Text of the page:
In other words, the strategic plan gave everyone a common focus, a vision of where the company wanted to go. And then everyone did whatever seemed necessary to get there. The role of this plan, then, is to provide focus rather than direction, to give a common purpose rather than to give specific instructions. The entrepreneur­ial, creative elements aren’t in the plan. They have to be provided by the people who implement it. Nobody can forecast those. But without some agreement on where the entrepreneurship and creativity is supposed to take you, everyone would pull in dif­ferent directions.
In order for strategic plans to perform this focusing role effectively, everyone must have what is coming to he called a line of sight, which is a clear view of the con­nections between their own work and the big picture of the organization’s strategy. Without it, they cannot improvise without losing the tune. The American Society for Training and Development reported that the goal alignment provided by such lines of sight “has a significant impact on employee performance” because it “enables em­ployees to see how their work helps the company succeed.”22 Thus strategy still has a vital role-perhaps an even more vital role-because in turbulent markets it may be the only constant, the only clear beacon to aim for, amid the chaos.

Categories : Marketing Tags : ,

 

The 1980s: a Turning Point for Marketing And Strategy

Posted by 17 March, 2008 Comments Off on The 1980s: a Turning Point for Marketing And Strategy

MARKETING AND STRATEGY
Using Tested Concepts and New Ideas for Marketing Strategy.

 

THE 1980S: A TURNING POINT FOR MARKETING AND STRATEGY

If any single factor can be blamed for the death of strategic planning, it must be the failure of the U.S. economy to compete globally during the 1980s. This economic bot­tleneck in the United States forced a reexamination of every aspect of business man­agement. And even though the economy rebounded in the 1990s, that examination revealed too many warts for anyone to want to return to business as usual. The failure of conventional strategies and management methods became painfully obvious in the 1980s as the trade imbalance in categories such as autos, machine tools, consumer electronics, semiconductors, and textiles took a nasty turn for the worse on the econ­omist’s charts. A report from MIT’s Commission on Industrial Productivity summed up management’s initial response to the problem:

The decline of the U.S. economy puzzles most Americans. The qualities and talents that gave rise to the dynamism of the postwar years must surely be present still in the national character, and yet American industry seems to have lost much of its vigor. In looking for ways to reverse the decline, it is only natural to turn to the methods that succeeded in the golden years of growth and innovation. Many business managers have adopted just this strategy. The results, unfortunately, are rather like those of a man who keeps striking the same match because it worked fine the first time.
This failure to measure up to global competition left the people at Xerox look­ing through their pockets for another book of matches. Xerox’s story is an excellent il­lustration of what is happening to planning in U.S. businesses at this critical turning point in history. In 1974, Xerox had a stunning 86 percent world market share for photocopiers. What could possibly go wrong? As discussed shortly, conventional plan­ning models assume that strength and profits flow from strong market shares. But as new competitors, such as Ricoh and Canon, entered the market, Xerox fell back, all the way to a 17 percent market share in 1984.8 If strategic planning really was king, Xerox’s managers would have been beheaded! The company began to climb back out of its hole in the latter half of the 1980s, regaining lost share and improving quality. Along the way, Xerox invented new ways of planning and implementing strategy, and adopted many of the best techniques used by its Japanese competitors. We’ll start with a quick review of the planning models that led companies such as Xerox into so much trouble.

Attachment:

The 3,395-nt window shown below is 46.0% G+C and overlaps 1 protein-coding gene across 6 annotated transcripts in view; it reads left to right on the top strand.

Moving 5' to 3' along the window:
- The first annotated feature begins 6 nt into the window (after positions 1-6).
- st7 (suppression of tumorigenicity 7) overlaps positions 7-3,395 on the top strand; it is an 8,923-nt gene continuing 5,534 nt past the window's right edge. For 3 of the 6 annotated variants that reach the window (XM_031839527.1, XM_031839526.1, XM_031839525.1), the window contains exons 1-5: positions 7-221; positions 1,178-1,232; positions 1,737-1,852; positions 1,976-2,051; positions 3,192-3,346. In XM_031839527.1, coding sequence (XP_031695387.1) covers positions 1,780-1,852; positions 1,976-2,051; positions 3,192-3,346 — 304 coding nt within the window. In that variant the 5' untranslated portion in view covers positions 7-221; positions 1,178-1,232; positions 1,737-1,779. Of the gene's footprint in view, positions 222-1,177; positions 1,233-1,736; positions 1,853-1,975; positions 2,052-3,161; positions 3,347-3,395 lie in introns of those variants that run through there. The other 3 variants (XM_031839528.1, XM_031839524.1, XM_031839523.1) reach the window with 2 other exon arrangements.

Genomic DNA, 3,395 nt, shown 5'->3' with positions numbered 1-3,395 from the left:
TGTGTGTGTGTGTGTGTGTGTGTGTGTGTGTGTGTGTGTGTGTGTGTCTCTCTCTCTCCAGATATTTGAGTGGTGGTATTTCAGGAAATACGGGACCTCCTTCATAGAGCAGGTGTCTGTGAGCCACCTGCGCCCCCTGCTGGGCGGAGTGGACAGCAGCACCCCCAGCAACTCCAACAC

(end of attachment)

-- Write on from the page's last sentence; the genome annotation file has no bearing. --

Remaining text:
It is easy to dismiss the old approach to planning as worthless, but this is not fair. Managers today cannot ignore the old wisdom, but they also cannot rely on it to provide competitive advantage. One must know yesterday’s techniques to play the game, and must pioneer tomorrow’s techniques to win it. One must realize that the changing environment requires new tools, and the old tools by nature lose their edge when everyone learns to use them. As this lesson’s opening quote suggests, there is a sort of arms race in strategy, with the advantage going to the innovators. But, al­though “smart missiles” may now carry the day, it would still be folly to enter the bat­tlefield without a rifle. Business strategy is similar: Today’s planners must master both the old and the new. (And then, most likely, invent something of their own any­way. But more on that later!)

Categories : Marketing Tags : , , ,

 

Marketing And Strategy

Posted by 17 March, 2008 Comments Off on Marketing And Strategy

MARKETING AND STRATEGY
Using Tested Concepts and New Ideas for Marketing Strategy.

 

If the purpose of strategy is to gain competitive advan­tage, then by implication theories of strategy should be continually in flux. Any new insight that obtains wide currency. . . loses value in providing additional com­petitive advantage . . . This self-destructive aspect of strategic insight. . . has received limited attention, as has the attendant need to be continually innovative and creative.

Paul Schoemaker,
Graduate School of Business.
University of Chicago

If there’s a hell for planners, over the portal will be carved the term “cash cow.”

Stephen Hardis,
Vice President of Planning,
Eaton Corporation